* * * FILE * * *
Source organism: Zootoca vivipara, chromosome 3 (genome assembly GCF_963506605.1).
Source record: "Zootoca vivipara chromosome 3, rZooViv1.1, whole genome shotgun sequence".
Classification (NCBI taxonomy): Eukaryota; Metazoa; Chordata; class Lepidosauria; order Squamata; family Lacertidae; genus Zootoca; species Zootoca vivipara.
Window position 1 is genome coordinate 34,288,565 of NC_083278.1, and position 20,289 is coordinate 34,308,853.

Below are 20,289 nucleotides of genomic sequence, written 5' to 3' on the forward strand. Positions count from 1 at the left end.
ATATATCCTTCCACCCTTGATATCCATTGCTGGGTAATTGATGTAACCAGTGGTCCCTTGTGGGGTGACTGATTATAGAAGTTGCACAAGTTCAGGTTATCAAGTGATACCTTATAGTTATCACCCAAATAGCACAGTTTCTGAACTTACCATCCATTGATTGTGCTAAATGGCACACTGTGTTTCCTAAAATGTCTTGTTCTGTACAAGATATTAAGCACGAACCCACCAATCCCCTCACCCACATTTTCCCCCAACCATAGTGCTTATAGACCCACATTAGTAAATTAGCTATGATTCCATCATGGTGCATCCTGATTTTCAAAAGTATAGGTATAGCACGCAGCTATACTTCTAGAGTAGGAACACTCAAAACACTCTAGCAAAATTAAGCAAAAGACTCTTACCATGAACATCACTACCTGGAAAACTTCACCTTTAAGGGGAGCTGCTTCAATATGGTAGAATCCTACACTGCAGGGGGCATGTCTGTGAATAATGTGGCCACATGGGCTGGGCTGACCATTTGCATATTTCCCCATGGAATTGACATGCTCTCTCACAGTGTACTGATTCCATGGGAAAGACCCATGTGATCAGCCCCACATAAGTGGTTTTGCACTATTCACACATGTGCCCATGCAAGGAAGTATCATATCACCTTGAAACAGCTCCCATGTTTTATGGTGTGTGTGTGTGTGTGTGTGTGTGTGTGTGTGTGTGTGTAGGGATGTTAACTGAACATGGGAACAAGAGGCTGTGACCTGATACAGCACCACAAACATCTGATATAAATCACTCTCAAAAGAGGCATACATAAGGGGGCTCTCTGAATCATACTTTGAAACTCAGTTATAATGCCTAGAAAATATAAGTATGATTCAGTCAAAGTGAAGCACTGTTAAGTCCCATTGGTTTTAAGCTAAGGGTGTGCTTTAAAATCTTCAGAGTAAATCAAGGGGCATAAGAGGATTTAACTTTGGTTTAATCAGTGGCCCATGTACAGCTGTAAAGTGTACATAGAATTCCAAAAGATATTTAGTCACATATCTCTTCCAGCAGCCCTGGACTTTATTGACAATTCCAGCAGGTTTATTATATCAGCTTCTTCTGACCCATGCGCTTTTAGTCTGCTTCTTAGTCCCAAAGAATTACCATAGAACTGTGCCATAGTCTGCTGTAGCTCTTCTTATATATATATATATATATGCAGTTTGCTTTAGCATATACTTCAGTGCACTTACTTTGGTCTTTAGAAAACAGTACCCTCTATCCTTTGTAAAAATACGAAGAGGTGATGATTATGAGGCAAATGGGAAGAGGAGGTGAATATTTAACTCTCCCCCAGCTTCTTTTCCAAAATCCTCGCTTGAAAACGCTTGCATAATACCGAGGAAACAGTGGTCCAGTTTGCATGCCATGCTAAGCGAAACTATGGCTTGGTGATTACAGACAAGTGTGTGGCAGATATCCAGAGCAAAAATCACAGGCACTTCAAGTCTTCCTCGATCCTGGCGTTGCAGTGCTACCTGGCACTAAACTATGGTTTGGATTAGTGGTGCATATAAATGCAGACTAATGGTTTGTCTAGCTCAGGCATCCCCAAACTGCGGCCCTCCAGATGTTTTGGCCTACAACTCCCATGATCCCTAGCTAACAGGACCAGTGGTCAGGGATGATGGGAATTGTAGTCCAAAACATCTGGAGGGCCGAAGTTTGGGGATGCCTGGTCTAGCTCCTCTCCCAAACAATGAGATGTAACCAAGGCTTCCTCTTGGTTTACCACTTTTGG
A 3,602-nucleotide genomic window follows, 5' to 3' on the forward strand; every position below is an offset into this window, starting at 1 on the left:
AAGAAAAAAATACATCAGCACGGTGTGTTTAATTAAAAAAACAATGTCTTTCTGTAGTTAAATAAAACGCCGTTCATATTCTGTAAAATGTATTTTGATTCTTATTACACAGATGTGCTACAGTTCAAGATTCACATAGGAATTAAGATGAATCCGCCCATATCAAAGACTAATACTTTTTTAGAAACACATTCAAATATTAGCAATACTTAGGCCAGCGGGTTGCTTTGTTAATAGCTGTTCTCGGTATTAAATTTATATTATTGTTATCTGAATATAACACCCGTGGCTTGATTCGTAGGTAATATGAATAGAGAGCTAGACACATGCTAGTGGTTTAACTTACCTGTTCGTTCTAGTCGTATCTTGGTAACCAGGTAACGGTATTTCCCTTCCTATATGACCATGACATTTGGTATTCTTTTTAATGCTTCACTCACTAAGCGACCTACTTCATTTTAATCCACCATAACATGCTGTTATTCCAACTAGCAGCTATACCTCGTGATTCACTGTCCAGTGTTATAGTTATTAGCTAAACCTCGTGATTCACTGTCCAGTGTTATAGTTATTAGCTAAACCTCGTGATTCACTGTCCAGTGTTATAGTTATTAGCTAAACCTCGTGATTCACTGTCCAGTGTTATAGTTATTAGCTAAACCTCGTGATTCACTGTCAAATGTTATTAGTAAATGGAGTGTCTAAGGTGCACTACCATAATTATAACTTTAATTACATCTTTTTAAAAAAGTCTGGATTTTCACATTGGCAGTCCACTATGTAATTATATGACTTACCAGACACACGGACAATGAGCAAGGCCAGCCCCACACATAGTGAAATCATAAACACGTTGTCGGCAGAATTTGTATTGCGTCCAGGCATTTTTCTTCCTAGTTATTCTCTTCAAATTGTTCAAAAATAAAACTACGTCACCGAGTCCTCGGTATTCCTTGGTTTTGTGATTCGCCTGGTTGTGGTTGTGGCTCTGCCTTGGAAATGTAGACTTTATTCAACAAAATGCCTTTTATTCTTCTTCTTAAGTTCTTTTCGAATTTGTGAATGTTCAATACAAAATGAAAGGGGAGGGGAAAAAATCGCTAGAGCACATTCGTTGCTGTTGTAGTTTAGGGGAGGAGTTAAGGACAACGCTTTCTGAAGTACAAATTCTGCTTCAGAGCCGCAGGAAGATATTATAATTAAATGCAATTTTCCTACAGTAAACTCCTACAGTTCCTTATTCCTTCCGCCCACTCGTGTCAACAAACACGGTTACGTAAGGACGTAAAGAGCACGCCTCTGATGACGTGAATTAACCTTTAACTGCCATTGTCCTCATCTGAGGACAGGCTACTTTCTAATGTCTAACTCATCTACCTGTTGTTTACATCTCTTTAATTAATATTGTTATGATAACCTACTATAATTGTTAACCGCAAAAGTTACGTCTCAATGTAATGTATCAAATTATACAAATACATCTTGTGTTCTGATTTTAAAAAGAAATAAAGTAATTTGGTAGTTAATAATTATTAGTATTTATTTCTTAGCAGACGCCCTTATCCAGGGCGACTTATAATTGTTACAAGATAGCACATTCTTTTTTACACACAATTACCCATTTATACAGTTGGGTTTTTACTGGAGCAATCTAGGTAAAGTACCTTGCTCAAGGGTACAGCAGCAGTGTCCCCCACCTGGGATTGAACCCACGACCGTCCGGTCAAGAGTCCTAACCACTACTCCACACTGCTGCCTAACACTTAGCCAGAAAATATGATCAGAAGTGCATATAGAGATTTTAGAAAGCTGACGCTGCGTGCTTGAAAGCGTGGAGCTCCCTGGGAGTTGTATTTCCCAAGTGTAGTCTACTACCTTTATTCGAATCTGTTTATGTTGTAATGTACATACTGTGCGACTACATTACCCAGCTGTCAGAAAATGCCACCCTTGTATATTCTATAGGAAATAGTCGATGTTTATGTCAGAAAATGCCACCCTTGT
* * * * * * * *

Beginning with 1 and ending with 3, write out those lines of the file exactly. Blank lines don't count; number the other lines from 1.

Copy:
Source organism: Zootoca vivipara, chromosome 3 (genome assembly GCF_963506605.1).
Source record: "Zootoca vivipara chromosome 3, rZooViv1.1, whole genome shotgun sequence".
Classification (NCBI taxonomy): Eukaryota; Metazoa; Chordata; class Lepidosauria; order Squamata; family Lacertidae; genus Zootoca; species Zootoca vivipara.